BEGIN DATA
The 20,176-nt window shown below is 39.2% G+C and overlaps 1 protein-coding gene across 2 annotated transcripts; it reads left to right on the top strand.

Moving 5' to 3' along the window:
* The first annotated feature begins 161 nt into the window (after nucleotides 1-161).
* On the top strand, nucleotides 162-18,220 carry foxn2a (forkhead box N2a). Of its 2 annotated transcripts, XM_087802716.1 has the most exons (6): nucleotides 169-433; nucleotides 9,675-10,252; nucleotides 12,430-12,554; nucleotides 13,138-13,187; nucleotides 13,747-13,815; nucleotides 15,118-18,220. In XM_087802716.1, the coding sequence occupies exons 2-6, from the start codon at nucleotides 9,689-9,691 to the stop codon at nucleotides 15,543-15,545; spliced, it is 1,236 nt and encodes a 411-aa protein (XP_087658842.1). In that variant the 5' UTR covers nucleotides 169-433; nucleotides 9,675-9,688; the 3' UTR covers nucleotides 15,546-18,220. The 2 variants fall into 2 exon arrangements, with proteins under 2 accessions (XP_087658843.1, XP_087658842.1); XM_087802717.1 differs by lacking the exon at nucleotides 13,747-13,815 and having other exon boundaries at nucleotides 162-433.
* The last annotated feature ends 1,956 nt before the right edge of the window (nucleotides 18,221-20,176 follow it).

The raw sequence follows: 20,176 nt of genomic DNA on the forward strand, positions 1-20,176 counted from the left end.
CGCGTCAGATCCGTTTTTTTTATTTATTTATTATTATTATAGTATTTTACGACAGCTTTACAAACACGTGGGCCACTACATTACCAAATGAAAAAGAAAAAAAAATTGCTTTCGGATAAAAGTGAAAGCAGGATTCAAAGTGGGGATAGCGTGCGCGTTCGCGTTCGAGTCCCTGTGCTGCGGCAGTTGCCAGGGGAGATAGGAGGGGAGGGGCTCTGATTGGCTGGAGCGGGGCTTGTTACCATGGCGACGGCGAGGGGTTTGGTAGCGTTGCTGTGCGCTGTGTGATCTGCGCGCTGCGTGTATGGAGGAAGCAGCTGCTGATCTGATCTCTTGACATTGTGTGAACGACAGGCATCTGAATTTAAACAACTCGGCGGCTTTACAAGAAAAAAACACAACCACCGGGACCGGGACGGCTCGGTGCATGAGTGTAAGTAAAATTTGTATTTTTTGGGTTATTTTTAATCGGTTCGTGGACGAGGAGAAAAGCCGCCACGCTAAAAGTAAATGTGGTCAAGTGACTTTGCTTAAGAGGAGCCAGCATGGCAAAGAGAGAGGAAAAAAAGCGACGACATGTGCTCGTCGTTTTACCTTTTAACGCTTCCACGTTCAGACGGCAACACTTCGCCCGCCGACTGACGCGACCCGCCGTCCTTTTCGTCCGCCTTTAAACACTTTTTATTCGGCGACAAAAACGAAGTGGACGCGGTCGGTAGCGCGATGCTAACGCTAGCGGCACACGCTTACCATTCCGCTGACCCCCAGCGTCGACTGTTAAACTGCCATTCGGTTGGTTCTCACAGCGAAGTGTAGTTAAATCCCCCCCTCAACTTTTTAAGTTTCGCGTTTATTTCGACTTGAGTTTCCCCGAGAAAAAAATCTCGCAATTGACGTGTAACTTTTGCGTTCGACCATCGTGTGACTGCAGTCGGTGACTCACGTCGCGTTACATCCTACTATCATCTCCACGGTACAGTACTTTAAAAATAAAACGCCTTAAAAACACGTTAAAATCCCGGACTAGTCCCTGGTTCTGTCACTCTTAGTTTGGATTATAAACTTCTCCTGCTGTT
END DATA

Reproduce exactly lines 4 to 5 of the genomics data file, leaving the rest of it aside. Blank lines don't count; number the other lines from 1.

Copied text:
* On the top strand, nucleotides 162-18,220 carry foxn2a (forkhead box N2a). Of its 2 annotated transcripts, XM_087802716.1 has the most exons (6): nucleotides 169-433; nucleotides 9,675-10,252; nucleotides 12,430-12,554; nucleotides 13,138-13,187; nucleotides 13,747-13,815; nucleotides 15,118-18,220. In XM_087802716.1, the coding sequence occupies exons 2-6, from the start codon at nucleotides 9,689-9,691 to the stop codon at nucleotides 15,543-15,545; spliced, it is 1,236 nt and encodes a 411-aa protein (XP_087658842.1). In that variant the 5' UTR covers nucleotides 169-433; nucleotides 9,675-9,688; the 3' UTR covers nucleotides 15,546-18,220. The 2 variants fall into 2 exon arrangements, with proteins under 2 accessions (XP_087658843.1, XP_087658842.1); XM_087802717.1 differs by lacking the exon at nucleotides 13,747-13,815 and having other exon boundaries at nucleotides 162-433.
* The last annotated feature ends 1,956 nt before the right edge of the window (nucleotides 18,221-20,176 follow it).